Natasha Bell Reflects On Writing “Exhibit Alexandra”
Natasha Bell, author of Exhibit Alexandra, grew up in Somerset and studied English literature at the University of York. She holds an MA in the humanities from the University of Chicago and an MA in creative writing from Goldsmiths. She lives in southeast London. Her debut mystery novel Exhibit Alexandra is scheduled for release later this month by Crown.
Exhibit Alexandra is the story of a woman who disappears on her way home from work one day, vanishing from her seemingly perfect life. Narrated by Alexandra from where she’s being held, the narrative follows her husband Marc and their two daughters as they struggle through their new reality: a limbo state of loss without closure. As Marc tries to understand what has happened to his wife, he unearths things about their early relationship and Alexandra’s life before she met him that twists the narrative away from a standard missing person story and into a meditation of love, loss, creativity, gender and identity.
That’s about all I can say without giving too much away, which is somewhat frustrating given it’s the topics tangled into the twists and the ending of the book that drove me to write it. I’ve spent eight years with this novel and I’m excited about the conversations that I hope it will spark. But, as is the nature of this genre, a lot of those conversations can only be had once people have read the book.
There used to be an advert in the UK for Marmite that showed people in supermarkets trying the weird salty spread and either grinning or pulling a face. The tag line was: Marmite – you either love it or hate it. Alexandra, I think, is a Marmite character. Some people will love her, they’ll understand her, they’ll ‘get’ her; others will not.
I started writing this book at the age of twenty-three. I was living in York, with a partner, negotiating that weird transition phase from passionate, optimistic student to practical adulthood. Life was hedonistic and joyful, but also not quite as large, creative or full of potential as I’d once imagined it would be. Learning how to be in one’s early twenties is, I think, a process of simultaneous expansion and narrowing.
Something happened in York around that time that was impossible for anyone living there not to be affected by. The University of York chef Claudia Lawrence went missing. She failed to turn up for an early morning shift and a major investigation was launched, unearthing suspicions of a secret life and raking through her privacy, but never discovering what happened to her.
It feels crass and a little mercenary to admit the impact the Claudia Lawrence case had on the writing of Exhibit Alexandra. Is it okay for authors to steal from life? To borrow inspiration from strangers, from the suffering and from the bereaved? I fear it is probably not, and yet, it’s what almost all of us do. The things we see and experience, read about and feel, are all deposited on the compost heap of our imaginations. They’re left there to squash and ripen until one day the mulch we come back to is an indecipherable mixture of ourselves and the world around us, of truth and fiction.
What lodged in my brain during that time was not so much the mystery of what had happened to Claudia Lawrence, but the impossibility of what those left behind had to deal with. Her father, in particular, was often on the news and seen pleading and campaigning, appealing for information about his daughter’s whereabouts.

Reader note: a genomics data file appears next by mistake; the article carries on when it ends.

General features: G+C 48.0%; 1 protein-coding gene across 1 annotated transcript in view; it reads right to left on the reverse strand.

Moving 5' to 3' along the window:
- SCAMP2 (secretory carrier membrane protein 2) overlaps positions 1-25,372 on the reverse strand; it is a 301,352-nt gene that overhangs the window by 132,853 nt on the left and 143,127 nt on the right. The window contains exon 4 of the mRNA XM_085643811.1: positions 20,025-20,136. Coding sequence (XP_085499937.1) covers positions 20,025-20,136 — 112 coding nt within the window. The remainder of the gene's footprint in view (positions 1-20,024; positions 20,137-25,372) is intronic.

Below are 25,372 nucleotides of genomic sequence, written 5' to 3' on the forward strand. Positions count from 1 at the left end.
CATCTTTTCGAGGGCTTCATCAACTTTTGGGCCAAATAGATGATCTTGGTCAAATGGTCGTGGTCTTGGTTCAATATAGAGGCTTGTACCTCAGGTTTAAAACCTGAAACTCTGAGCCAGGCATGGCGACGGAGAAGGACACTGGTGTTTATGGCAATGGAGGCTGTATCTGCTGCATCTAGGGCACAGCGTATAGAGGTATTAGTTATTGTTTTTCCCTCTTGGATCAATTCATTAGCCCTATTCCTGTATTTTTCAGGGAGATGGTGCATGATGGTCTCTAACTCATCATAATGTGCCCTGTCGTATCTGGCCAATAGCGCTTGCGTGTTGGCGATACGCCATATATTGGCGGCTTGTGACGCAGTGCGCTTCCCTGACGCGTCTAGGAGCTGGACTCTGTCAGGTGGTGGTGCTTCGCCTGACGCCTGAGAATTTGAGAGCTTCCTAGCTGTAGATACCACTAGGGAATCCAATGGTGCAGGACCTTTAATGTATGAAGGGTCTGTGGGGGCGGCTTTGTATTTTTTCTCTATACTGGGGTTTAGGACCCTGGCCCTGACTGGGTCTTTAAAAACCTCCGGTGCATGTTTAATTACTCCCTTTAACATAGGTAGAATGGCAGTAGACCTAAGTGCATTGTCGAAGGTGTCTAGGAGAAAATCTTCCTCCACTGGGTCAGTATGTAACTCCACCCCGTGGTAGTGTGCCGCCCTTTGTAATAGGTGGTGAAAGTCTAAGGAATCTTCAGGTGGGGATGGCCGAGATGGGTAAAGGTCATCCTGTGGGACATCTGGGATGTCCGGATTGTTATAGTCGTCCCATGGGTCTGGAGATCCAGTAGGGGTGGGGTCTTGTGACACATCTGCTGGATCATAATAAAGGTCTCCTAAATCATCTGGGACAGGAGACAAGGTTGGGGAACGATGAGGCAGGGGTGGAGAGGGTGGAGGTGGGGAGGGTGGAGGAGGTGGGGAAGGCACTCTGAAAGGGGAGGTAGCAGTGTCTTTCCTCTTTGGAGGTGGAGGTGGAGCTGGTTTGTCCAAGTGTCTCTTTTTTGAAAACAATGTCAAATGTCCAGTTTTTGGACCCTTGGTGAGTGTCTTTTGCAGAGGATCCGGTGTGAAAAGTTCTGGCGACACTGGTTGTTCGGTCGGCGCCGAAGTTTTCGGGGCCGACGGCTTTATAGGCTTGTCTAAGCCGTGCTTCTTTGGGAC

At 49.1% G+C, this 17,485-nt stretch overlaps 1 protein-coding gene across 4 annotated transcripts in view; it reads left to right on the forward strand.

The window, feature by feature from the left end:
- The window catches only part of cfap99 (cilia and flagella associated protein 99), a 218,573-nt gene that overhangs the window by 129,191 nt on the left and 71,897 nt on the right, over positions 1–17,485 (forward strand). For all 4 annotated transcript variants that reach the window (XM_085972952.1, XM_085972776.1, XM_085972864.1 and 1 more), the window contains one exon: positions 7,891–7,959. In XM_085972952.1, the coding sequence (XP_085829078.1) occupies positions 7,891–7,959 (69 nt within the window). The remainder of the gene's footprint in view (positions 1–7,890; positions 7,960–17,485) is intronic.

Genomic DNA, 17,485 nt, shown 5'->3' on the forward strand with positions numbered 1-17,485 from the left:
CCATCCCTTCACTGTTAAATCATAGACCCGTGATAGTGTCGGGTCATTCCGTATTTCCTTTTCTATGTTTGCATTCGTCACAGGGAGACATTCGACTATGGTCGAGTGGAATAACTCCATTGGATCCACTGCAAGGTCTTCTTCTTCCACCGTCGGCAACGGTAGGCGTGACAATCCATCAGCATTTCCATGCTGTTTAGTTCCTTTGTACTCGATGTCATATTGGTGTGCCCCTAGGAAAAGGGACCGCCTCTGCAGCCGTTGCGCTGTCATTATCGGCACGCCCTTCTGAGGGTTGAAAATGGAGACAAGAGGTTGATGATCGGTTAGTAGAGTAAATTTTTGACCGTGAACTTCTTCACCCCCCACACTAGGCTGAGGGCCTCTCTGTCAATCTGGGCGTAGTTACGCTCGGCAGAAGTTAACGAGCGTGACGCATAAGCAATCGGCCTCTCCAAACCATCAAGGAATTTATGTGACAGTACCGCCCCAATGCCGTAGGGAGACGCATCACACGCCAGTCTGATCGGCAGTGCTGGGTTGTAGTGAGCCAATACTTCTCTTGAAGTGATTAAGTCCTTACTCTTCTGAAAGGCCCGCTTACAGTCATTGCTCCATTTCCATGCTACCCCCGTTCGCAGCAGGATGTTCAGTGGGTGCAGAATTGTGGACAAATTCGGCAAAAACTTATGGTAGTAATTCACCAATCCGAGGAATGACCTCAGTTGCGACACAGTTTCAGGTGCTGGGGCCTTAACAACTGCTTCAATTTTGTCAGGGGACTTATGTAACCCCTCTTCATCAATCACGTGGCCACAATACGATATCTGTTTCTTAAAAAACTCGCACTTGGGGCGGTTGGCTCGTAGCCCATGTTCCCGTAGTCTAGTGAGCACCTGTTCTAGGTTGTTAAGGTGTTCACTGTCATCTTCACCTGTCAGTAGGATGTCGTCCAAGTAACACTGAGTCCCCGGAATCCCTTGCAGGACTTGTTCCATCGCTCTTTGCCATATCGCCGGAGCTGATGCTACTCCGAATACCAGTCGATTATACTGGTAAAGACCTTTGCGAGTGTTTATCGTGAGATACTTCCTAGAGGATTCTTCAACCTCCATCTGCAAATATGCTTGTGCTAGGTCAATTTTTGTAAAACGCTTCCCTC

250,000 people go missing in the UK every year. This is what I learnt when, prompted by Peter Lawrence’s appeals, I started researching missing people and what it was like to wake up one day to find a loved one gone. “It’s a life in limbo,” many said. Those with long-term missing family members, I realised, are thrust into a strange situation where the hope they feel that their loved one might one day return must outweigh the shameful but obvious truth that their loss would be much easier to deal with and move on from if the person had died.
So I came to my first draft of Exhibit Alexandra wanting to explore what it would be like for Marc and their daughters to cope with Alexandra’s absence; to wake up day after day not knowing where she was or what had happened to her. But I also wanted to play with the stories we tell ourselves, especially about our relationships. I wanted Marc to comb through his memories of Alexandra and discover many of the things he took to be truths were entirely subjective.
This is where the mulch comes in. Alongside the snippets of information about the Claudia Lawrence case, the bits of research I’d done about missing people and the odd things I’d been studying a couple of years previously and hadn’t quite let go of, were the potato peelings of my first serious relationship. I was navigating commitment and companionship, domesticity and compromise. I was in love with a person who was entirely other than me and trying to get my head around what that meant to my sense of self, my identity.
By telling the story through Alexandra’s voice rather than Marc’s, another layer of subjectivity is added. Alexandra is missing. She is gone. Thus, she is not there to witness the events she narrates. The version of Marc she offers us is based on thirteen years of marriage and the extreme intimacy that entails. This is perhaps the closest any of us can get to truly knowing another person, but it is not the truth. Alexandra’s story is no more real than Marc’s rose-tinted version of her, so it’s up to the reader to work out what’s actually going on.
How well can we really know another person? How often do we even try? Perhaps we only ever look hard enough to see our own reflection. Whether you love Alexandra or you hate her, I hope the book makes you pause and wonder if it’s possible the person you lie next to every night has an entirely different narrative running through their head.